Longtime readers of this column know that I repaint my bathroom more often than I run out for eggs. There was the French Riviera mural, the faux Chinoiserie thing; birds, fishes and on into the night. Last summer it was time again, but after fits and starts nothing took. Everything I started was awful and the project sat unfinished.
Finally, I had a flash of inspiration from a photo of Yves Saint Laurent's country estate, a room painted in the manner of Monet's water lilies. Aha — I can do that! I wanted the feeling of a Japanese garden without being literal, something I could paint in a few hours. The mood would be murky, mysterious, rare and wonderful — just like me — and the sensation would be of looking at a middle ground shoreline where foliage reflects in pond water, and goldfish and lily pads compete for optic clarity.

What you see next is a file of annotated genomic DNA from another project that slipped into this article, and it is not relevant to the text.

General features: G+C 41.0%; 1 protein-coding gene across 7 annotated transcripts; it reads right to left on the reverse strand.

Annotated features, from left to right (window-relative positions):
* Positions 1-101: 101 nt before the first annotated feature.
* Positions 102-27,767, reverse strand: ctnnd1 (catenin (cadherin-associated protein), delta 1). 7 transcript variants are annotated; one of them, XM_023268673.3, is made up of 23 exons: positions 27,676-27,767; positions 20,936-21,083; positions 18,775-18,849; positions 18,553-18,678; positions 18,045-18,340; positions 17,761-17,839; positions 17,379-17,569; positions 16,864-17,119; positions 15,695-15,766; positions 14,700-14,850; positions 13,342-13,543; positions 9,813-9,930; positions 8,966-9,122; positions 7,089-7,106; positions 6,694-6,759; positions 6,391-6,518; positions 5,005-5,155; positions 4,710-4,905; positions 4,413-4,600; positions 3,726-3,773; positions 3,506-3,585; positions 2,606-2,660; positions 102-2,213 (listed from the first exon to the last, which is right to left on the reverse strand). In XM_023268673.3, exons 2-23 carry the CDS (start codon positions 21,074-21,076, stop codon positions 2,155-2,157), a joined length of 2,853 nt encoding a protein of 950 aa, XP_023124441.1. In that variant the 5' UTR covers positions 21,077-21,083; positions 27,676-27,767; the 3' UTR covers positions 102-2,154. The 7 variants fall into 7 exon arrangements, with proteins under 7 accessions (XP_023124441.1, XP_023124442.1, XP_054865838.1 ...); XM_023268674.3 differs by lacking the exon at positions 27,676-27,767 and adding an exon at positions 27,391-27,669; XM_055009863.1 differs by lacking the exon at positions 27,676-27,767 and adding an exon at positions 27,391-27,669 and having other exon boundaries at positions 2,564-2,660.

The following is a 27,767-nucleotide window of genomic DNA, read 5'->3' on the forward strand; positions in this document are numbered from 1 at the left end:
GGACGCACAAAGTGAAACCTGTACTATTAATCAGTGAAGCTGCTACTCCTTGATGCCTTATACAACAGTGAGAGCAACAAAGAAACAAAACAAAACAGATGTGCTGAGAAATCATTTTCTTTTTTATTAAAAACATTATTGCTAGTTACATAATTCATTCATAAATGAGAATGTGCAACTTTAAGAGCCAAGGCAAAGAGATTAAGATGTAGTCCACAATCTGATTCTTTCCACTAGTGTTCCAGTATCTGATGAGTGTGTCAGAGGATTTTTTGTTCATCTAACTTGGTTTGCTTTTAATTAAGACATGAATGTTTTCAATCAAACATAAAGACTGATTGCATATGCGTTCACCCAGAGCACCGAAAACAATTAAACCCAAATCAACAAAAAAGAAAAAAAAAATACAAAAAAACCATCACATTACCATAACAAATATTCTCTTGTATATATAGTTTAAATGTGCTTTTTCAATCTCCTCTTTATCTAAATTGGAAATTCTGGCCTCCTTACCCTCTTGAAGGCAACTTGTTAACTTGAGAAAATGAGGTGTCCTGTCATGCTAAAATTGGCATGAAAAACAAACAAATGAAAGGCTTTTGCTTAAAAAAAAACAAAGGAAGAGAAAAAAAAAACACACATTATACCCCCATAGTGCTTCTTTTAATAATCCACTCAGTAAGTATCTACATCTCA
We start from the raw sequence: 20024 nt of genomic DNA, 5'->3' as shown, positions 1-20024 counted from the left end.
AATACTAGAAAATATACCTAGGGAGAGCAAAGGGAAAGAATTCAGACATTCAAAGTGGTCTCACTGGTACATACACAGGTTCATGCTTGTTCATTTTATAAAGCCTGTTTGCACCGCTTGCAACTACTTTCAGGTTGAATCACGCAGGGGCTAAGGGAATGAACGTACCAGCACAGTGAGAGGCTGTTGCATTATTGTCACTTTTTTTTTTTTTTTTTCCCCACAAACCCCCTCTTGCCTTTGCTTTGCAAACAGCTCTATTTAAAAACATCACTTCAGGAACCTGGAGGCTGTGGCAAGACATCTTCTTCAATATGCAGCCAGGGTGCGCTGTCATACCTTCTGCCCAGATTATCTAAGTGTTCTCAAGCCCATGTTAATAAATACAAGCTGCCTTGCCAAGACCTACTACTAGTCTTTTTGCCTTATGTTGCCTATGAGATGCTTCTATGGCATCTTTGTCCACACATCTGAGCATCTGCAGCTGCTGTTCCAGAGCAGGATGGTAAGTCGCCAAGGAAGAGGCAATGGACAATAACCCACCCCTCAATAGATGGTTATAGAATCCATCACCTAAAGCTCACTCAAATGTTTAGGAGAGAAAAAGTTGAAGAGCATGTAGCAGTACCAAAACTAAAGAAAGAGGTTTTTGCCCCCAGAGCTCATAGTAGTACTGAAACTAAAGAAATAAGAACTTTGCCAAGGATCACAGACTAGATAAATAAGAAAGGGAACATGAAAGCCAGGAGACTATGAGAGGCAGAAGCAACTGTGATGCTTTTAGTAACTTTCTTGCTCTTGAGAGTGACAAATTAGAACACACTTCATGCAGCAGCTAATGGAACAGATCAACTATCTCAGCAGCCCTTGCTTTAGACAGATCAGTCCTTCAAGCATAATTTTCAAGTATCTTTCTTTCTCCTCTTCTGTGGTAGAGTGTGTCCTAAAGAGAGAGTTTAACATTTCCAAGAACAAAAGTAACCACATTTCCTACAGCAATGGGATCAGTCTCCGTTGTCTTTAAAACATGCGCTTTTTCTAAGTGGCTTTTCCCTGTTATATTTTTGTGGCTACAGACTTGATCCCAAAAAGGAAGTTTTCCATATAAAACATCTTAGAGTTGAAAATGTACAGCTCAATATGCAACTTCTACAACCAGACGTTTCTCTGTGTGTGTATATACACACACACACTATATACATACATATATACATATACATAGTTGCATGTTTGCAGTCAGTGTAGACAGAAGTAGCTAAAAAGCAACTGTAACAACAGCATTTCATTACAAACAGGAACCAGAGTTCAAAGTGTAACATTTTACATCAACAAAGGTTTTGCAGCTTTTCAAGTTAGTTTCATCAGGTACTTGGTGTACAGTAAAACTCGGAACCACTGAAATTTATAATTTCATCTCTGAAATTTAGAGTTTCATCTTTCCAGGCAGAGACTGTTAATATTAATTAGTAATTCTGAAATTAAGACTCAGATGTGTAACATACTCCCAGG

As I approached this I was thinking of colorwashing a wall more than I was thinking of making a pretty painting. I was not trying to mimic Monet's brushstrokes, and indeed I was never his biggest fan, as for me his work is lacking in something of a gripping narrative. But his technique of painting in scumble seemed ideal for a surface treatment.
Colorwise, there are so many disparate pigments working in concert here that the eye never comes to rest on one. The base is a walnut brown from Fine Paints of Europe, G18730. The rest are underwater blues, blacks, gold greens and a touch of red sienna, all in acrylic paint. Make thumbnail sketches and sample boards to point the way, and then attack. Final photos look different then the feeling of the room, but it somehow reminds me of black velvet, and I truly can't stop touching the walls.
• Fine Paints of Europe G18730
• various acrylic paints
- Mark Chamberlain, interior and decorative painter